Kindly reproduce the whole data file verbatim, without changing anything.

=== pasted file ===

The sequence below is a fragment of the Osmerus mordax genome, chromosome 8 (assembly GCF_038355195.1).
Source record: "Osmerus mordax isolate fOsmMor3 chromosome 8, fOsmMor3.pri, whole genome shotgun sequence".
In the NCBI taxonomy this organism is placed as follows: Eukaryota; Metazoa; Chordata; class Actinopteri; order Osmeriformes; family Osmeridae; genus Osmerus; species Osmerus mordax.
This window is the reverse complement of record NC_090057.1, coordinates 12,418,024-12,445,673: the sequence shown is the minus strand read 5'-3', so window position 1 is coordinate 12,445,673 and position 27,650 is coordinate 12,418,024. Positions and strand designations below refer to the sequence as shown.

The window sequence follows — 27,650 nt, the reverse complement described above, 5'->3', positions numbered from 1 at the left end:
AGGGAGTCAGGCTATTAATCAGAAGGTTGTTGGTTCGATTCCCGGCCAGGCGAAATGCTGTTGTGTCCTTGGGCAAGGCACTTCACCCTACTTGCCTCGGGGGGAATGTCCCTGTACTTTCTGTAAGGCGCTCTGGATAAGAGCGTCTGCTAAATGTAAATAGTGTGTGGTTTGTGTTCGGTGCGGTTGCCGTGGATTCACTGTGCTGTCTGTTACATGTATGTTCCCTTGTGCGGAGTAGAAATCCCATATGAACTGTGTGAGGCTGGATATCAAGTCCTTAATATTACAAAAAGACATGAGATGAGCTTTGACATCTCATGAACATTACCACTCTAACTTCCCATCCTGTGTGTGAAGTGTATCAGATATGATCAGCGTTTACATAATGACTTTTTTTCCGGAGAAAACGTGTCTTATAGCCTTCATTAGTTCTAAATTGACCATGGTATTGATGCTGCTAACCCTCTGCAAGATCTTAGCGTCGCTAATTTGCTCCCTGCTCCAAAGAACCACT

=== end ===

The sequence below is a fragment of the Osmerus mordax genome, chromosome 8 (assembly GCF_038355195.1).
Source record: "Osmerus mordax isolate fOsmMor3 chromosome 8, fOsmMor3.pri, whole genome shotgun sequence".
In the NCBI taxonomy this organism is placed as follows: Eukaryota; Metazoa; Chordata; class Actinopteri; order Osmeriformes; family Osmeridae; genus Osmerus; species Osmerus mordax.
This window is the reverse complement of record NC_090057.1, coordinates 12,418,024-12,445,673: the sequence shown is the minus strand read 5'-3', so window position 1 is coordinate 12,445,673 and position 27,650 is coordinate 12,418,024. Positions and strand designations below refer to the sequence as shown.

The window sequence follows — 27,650 nt, the reverse complement described above, 5'->3', positions numbered from 1 at the left end:
AGGGAGTCAGGCTATTAATCAGAAGGTTGTTGGTTCGATTCCCGGCCAGGCGAAATGCTGTTGTGTCCTTGGGCAAGGCACTTCACCCTACTTGCCTCGGGGGGAATGTCCCTGTACTTTCTGTAAGGCGCTCTGGATAAGAGCGTCTGCTAAATGTAAATAGTGTGTGGTTTGTGTTCGGTGCGGTTGCCGTGGATTCACTGTGCTGTCTGTTACATGTATGTTCCCTTGTGCGGAGTAGAAATCCCATATGAACTGTGTGAGGCTGGATATCAAGTCCTTAATATTACAAAAAGACATGAGATGAGCTTTGACATCTCATGAACATTACCACTCTAACTTCCCATCCTGTGTGTGAAGTGTATCAGATATGATCAGCGTTTACATAATGACTTTTTTTCCGGAGAAAACGTGTCTTATAGCCTTCATTAGTTCTAAATTGACCATGGTATTGATGCTGCTAACCCTCTGCAAGATCTTAGCGTCGCTAATTTGCTCCCTGCTCCAAAGAACCACT